CLIMATE  CHANGE
                          Preparing for
                           Climate  Chai
                                                                           at New England
                                                                           Wastewater Utilities
                         U.S.  EPA   |   CLIMATE  CHANGE  OUTREACH  AT  EPA  NEW  ENGLAND
                     WATER   RESOURCES:    Future  changes   to
                   temperature and precipitation patterns will have a significant effect
               on the way we manage our water resources. Based on the Northeast
 Climate Impacts Assessment report from 2006, New England will experience the following
 over the next century: longer, hotter, drier summers; shorter, warmer winters; fewer rain
 events with more frequent and intense storms; and, rising sea level.
INTRO:
Climate change is already occurring and is expected to have a wide range of consequences on wastewater
treatment in New England. By considering the potential effects of climate change, we can make improvements
today to decrease our risks in the future. The following information is intended to assist New England waste-
water utilities in preparing to effectively anticipate and  respond to the relevant issues that they can expect to
face in the coming century.
IMPACTS  ON
WASTEWATER  UTILITIES:
Wastewater utilities should be aware of the following
impacts that climate change will have on their sector:
        Increased risk of flooding
        Increased likelihood of combined sewer
         overflows (CSOs)
        Higher risk of inundation and storm
         damage for coastal facilities
        Higher effluent treatment levels

WHAT  WASTEWATER
UTILITIES CAN  DO:
Preparing for the  impacts of climate change begins by
first indentifying the particular risks and concerns for
your utility (e.g., insufficient capacity to produce more
highly-treated  effluents, heightened risk of flooding,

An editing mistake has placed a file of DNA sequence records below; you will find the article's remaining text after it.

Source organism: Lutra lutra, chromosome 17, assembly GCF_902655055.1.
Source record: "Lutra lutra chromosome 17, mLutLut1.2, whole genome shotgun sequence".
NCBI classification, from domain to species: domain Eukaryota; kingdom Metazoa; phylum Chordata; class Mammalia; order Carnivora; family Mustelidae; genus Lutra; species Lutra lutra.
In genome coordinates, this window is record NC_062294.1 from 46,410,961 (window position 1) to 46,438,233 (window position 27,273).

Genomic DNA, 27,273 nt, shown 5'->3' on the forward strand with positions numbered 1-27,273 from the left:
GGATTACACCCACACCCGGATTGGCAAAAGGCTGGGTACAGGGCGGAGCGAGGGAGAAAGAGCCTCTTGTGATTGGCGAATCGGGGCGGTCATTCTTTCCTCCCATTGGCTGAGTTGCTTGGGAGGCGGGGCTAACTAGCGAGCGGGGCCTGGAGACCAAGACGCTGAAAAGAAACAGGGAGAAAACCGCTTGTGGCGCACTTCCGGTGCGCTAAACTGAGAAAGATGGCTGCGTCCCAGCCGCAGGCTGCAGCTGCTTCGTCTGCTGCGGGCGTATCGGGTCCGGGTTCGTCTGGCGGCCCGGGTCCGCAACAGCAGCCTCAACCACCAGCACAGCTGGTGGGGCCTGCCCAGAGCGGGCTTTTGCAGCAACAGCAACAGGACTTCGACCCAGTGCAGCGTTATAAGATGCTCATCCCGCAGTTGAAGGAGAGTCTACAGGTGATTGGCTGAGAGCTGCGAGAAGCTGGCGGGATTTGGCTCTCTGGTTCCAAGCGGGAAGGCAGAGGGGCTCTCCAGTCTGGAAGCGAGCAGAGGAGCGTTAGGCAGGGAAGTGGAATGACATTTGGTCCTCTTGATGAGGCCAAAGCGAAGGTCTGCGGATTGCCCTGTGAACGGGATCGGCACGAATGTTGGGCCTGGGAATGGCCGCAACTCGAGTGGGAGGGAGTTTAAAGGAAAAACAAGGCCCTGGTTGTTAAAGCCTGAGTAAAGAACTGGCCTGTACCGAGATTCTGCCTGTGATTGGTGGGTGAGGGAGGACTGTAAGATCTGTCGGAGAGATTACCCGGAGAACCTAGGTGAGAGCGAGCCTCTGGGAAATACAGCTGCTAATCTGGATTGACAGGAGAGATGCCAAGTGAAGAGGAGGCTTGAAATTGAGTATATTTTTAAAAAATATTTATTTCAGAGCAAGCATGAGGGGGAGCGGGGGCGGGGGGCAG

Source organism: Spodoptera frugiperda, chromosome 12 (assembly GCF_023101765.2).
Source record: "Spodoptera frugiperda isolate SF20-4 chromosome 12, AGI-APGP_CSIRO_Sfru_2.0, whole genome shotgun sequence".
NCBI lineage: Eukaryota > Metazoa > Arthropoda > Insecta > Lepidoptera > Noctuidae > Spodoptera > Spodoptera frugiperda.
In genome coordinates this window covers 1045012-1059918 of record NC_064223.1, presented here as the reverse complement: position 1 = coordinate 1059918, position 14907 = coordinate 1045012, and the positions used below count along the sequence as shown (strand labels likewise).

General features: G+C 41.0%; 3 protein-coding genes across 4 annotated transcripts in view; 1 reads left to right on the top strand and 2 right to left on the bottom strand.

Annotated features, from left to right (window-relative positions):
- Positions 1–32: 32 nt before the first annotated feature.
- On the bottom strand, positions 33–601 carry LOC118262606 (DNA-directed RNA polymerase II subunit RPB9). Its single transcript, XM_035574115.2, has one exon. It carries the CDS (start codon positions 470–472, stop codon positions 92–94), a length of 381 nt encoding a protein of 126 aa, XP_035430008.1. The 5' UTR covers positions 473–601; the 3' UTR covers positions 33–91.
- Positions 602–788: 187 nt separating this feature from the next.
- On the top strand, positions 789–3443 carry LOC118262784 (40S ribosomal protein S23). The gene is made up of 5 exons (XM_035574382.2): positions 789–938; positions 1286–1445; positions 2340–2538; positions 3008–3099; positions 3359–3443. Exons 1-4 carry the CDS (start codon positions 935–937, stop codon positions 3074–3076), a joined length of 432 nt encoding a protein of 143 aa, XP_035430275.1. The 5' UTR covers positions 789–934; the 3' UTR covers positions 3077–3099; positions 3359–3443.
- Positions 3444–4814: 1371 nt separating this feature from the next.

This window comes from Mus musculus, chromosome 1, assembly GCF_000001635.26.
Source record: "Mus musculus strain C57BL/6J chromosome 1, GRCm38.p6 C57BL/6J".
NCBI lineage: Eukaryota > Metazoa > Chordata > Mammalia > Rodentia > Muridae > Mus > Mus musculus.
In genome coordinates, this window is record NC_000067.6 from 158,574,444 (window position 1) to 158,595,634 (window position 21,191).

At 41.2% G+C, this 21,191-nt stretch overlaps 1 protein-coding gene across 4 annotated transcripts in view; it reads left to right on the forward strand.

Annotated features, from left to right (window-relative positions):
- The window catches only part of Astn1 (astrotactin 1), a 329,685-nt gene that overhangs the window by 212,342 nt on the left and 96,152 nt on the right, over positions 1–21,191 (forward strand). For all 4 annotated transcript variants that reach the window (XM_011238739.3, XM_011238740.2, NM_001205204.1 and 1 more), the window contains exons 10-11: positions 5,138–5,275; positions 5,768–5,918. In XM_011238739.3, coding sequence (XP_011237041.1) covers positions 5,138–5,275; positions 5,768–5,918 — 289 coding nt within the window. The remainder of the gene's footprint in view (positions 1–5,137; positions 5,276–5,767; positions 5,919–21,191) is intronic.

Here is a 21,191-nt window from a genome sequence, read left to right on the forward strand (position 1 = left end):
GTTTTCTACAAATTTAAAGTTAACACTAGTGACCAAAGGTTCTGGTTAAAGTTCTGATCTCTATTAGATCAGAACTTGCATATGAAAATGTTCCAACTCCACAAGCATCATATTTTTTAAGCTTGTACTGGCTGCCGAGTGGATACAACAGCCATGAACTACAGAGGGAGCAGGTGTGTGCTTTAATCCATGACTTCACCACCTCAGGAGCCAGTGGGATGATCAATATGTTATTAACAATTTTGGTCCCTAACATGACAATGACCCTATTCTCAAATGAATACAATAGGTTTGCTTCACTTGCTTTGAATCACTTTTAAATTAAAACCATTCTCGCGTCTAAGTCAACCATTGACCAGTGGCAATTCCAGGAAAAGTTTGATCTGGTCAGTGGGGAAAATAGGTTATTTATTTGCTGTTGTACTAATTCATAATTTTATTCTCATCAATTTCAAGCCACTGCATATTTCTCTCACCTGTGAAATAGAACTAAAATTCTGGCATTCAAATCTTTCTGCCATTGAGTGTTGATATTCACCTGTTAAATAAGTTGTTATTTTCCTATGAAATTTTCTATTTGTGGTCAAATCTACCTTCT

increased likelihood of combined sewer overflows, etc.).
You can find  models that work on small  geographic
scales (i.e., downscale  models) at http://northeastcli-
matedata.org. Once this is done, there are certain cost-
effective measures that you can take to minimize those
risks while providing additional benefits to your utility.

You  can use  opportunities  such  as  periodic larger-
scale  system  evaluations  and the  contemplation  of
planned  upgrades  or new construction to incorporate
                                   climate  change considerations into your facility design.
                                   For example, the Massachusetts Water Resources Author-
                                   ity's Deer Island Treatment Plant was built on an elevated
                                   foundation to accommodate projected sea level rise.

                                   Compiling an inventory of utility assets (i.e., any compo-
                                   nent with an independent physical and functional identity
                                   and age, such as pumps, motors, intakes, tanks, or mains)
                                   can help you determine the location, importance and
                                   condition of each asset. This knowledge will ultimately
                                   lead to an improved response in emergency situations,
                                   more predictable maintenance and capital replacement
                                   budgets, and improved security of your system.

                                   Implementing measures for energy efficiency can help to
                                   both save money and reduce greenhouse gas emissions.
                                   You can make your utility more energy efficient by making
                                   improvements to infrastructure (e.g., pumping stations,
                                   collection systems), getting an energy audit  to improve
                                   efficiency, or by using renewable energy sources.

                                   Investing in green infrastructure  projects,  such  as
                                   low impact development (LID), can help manage wet
                                   weather to improve water quality, reduce hydraulic
                                   loads on combined sewers,  and  reduce the risk of
                                   flooding. More  information on green infrastructure
                                   projects can be found at http://cfpub.epa.gov/npdes/
                                   home.cfm?program_id=298.
KEY CONTACT:

JACKIE LECLAIR
Manager
Municipal Assistance Unit
U.S. EPA New England
(617) 918-1549
leclair.jackie@epa.gov
GENERAL  INFO:


EPA NEW ENGLAND
1 Congress Street
Boston, MA 02114-2023
www.epa.gov/ne/

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  printed on 100% recycled paper, with a minimum of 50% post-consumer waste, using vegetable-based inks
            EPA-901-F-09-037
             November 2009

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